Thursday, November 14, 2013

Wheat Map of the US

I thought it would be cool to make a map of the US counties by how much wheat they grew. I took the code from this article and from the Visualize Data book by Nathan Yau

I got some wheat data from here the US department of Agriculture. The map of the US comes from here

Then I cleaned up the data by taking only the columns for state, county and total wheat production. This dataset includes a county 888 and 999 but that seems to be a combination of all the states counties so I stripped those out. Also there are more than 50 states in these county datasets which seems to be standard. There is always messing with numbers being seen as strings with these sorts of manipulations so some casting is needed.

The svg is 1.9 mbs and google drive does not want to store or convert it at the moment but if anyone wants it I can send it to them. This quality of file means zooming in on an individual state, like Kansas, is fine.

The code to create this picture is here.

JDLong on twitter pointed out where to get data for countries. I got the grains from here and a look at the 'head psd_grains_pulses.csv' shows the file layout

I think I want Country_code and value for the commodity wheat in every country in the most recent year value. The country code is 2 characters (iso 3166-1 alpha 2) and the map I have from wikipedia is that format you can get it here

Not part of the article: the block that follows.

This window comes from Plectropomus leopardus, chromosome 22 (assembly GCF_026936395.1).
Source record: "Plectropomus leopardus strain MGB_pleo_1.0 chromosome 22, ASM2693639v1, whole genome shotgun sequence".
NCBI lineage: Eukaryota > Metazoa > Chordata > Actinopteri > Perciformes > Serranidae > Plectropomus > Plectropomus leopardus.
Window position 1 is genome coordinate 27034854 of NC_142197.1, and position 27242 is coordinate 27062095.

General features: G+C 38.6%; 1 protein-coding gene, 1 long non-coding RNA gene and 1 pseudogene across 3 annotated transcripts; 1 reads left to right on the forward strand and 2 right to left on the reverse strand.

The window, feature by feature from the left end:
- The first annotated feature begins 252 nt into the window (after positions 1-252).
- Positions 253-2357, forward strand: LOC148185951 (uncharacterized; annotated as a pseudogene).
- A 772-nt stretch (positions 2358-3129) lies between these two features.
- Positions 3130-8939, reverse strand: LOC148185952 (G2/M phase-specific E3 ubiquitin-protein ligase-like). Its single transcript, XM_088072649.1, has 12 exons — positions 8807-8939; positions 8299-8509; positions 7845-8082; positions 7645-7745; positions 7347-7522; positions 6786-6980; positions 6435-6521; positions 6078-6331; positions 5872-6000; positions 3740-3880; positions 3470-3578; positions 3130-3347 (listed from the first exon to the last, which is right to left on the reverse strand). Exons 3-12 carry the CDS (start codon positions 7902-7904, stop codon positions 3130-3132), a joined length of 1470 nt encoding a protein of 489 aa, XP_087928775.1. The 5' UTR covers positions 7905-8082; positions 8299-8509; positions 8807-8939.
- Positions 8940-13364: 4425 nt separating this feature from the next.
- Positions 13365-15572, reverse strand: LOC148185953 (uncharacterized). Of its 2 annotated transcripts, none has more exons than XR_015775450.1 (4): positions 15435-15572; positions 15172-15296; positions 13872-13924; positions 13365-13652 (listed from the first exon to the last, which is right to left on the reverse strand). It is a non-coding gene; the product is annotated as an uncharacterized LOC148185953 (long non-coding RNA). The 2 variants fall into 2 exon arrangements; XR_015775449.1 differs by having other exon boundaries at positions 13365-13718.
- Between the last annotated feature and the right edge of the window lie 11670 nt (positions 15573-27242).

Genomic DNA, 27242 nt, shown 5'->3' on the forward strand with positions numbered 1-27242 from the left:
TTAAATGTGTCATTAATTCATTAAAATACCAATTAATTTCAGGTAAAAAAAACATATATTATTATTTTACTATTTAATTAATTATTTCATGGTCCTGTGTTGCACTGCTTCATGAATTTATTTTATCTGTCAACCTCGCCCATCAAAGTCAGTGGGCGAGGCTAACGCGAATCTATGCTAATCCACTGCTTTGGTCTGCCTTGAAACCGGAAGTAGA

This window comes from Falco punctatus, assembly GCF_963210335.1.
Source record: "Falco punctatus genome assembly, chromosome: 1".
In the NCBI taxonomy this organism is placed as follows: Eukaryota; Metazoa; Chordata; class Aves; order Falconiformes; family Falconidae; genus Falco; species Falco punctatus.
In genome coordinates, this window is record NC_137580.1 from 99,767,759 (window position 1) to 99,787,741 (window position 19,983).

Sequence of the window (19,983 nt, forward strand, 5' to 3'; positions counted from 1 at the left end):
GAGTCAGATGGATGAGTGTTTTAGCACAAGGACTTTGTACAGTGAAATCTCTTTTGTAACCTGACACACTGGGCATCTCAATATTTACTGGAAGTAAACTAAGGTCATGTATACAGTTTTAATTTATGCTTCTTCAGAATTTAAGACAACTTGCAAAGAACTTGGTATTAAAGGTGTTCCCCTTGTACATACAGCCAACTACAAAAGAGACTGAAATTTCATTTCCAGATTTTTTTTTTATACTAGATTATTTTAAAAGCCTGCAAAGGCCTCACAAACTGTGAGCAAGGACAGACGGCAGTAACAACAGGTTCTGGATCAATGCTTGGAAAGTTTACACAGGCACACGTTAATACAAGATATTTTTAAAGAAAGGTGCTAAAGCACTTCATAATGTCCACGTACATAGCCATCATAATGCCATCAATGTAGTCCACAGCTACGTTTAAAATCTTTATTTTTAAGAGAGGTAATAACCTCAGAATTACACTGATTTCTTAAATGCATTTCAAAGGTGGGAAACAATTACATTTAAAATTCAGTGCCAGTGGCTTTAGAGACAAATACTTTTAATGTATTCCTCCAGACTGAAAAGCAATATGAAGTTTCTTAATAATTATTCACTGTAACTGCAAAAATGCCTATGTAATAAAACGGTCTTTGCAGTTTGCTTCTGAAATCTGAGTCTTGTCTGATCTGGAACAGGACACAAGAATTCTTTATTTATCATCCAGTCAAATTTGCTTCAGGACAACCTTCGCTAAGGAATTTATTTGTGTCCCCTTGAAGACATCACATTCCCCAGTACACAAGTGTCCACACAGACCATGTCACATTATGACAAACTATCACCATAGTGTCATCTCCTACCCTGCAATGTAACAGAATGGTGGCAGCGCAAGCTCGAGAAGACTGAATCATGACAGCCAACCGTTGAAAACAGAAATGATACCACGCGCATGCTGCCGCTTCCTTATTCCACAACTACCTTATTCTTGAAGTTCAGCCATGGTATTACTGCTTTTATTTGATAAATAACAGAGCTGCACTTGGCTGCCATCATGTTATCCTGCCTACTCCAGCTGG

The code to produce colors for each country based on this data is here. Again this is based on the "Visualize This" book from Yau. This css code to set the color of each country gets pasted into the style section of the BlankMap-World6.svg file. I should read all the documentation describing the values before doing any analysis like this. But I am only doing this to make pretty pictures in Python so I am making assumptions to work quickly.

extra: I made a stacked area graph of what crops have been grown when here with the code here.

4 comments:

JD Long said...

Dave, welcome to the world of NASS data.

For more info on the 999 and 888 codes, see here: http://www.nass.usda.gov/Data_and_Statistics/County_Data_Files/Frequently_Asked_Questions/county_list.txt

The 999 county codes are aggregates. If the district = 99 & county = 999 then the value is a state total. If district != 99 then they are district totals. District 88 and county 888 are special cases where, for some reason, the district or county is not individually reported so they are reported in a "special group".

FWIW, there's also an API for pulling NASS data through a restful API: http://quickstats.nass.usda.gov/api

the api does require an API key but they give them out liberally.

-JD

JD Long said...

and I see from your code that you already understood the 888 and 999 :)

Paul Rubin said...

Why wheat, as opposed to say barley? Seems to me that wheat beers are a fairly small portion of total beer production. ;-)

Anonymous said...

Looks like it misses the smaller counties, I live in Clallam county WA and produce over a hundred tons of wheat, I have neighbors growing wheat as well. I'm sure some of the other white counties are similar. Obviously that was a USDA miss, awesome map.